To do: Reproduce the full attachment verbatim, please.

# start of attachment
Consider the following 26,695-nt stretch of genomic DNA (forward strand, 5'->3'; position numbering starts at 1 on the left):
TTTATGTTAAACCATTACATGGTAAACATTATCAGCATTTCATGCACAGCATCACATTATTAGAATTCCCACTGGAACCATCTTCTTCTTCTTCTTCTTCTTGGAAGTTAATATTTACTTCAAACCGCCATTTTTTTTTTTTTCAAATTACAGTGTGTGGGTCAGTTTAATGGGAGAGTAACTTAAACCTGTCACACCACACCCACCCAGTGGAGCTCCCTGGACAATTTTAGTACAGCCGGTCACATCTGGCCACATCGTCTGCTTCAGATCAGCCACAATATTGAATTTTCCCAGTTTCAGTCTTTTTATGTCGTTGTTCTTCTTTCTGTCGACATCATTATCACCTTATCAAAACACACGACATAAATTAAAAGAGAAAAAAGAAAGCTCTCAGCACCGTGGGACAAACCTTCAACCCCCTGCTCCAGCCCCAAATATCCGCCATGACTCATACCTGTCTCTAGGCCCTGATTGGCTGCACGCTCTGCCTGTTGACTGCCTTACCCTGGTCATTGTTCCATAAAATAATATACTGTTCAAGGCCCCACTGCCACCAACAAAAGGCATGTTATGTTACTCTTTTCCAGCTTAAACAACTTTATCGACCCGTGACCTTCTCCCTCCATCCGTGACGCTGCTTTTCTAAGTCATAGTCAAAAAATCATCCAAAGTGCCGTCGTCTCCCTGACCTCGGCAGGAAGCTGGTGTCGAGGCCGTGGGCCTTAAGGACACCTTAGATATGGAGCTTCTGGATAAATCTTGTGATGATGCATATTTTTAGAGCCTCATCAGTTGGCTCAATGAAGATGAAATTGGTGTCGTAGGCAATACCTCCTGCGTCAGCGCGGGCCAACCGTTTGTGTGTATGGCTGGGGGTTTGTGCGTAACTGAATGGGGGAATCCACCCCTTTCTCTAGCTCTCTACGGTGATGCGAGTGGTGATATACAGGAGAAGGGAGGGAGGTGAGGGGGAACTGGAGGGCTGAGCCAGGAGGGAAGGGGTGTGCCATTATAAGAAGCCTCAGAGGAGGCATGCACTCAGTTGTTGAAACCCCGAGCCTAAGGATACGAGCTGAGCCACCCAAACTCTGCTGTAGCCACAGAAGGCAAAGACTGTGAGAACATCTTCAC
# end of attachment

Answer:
Consider the following 26,695-nt stretch of genomic DNA (forward strand, 5'->3'; position numbering starts at 1 on the left):
TTTATGTTAAACCATTACATGGTAAACATTATCAGCATTTCATGCACAGCATCACATTATTAGAATTCCCACTGGAACCATCTTCTTCTTCTTCTTCTTCTTGGAAGTTAATATTTACTTCAAACCGCCATTTTTTTTTTTTTCAAATTACAGTGTGTGGGTCAGTTTAATGGGAGAGTAACTTAAACCTGTCACACCACACCCACCCAGTGGAGCTCCCTGGACAATTTTAGTACAGCCGGTCACATCTGGCCACATCGTCTGCTTCAGATCAGCCACAATATTGAATTTTCCCAGTTTCAGTCTTTTTATGTCGTTGTTCTTCTTTCTGTCGACATCATTATCACCTTATCAAAACACACGACATAAATTAAAAGAGAAAAAAGAAAGCTCTCAGCACCGTGGGACAAACCTTCAACCCCCTGCTCCAGCCCCAAATATCCGCCATGACTCATACCTGTCTCTAGGCCCTGATTGGCTGCACGCTCTGCCTGTTGACTGCCTTACCCTGGTCATTGTTCCATAAAATAATATACTGTTCAAGGCCCCACTGCCACCAACAAAAGGCATGTTATGTTACTCTTTTCCAGCTTAAACAACTTTATCGACCCGTGACCTTCTCCCTCCATCCGTGACGCTGCTTTTCTAAGTCATAGTCAAAAAATCATCCAAAGTGCCGTCGTCTCCCTGACCTCGGCAGGAAGCTGGTGTCGAGGCCGTGGGCCTTAAGGACACCTTAGATATGGAGCTTCTGGATAAATCTTGTGATGATGCATATTTTTAGAGCCTCATCAGTTGGCTCAATGAAGATGAAATTGGTGTCGTAGGCAATACCTCCTGCGTCAGCGCGGGCCAACCGTTTGTGTGTATGGCTGGGGGTTTGTGCGTAACTGAATGGGGGAATCCACCCCTTTCTCTAGCTCTCTACGGTGATGCGAGTGGTGATATACAGGAGAAGGGAGGGAGGTGAGGGGGAACTGGAGGGCTGAGCCAGGAGGGAAGGGGTGTGCCATTATAAGAAGCCTCAGAGGAGGCATGCACTCAGTTGTTGAAACCCCGAGCCTAAGGATACGAGCTGAGCCACCCAAACTCTGCTGTAGCCACAGAAGGCAAAGACTGTGAGAACATCTTCAC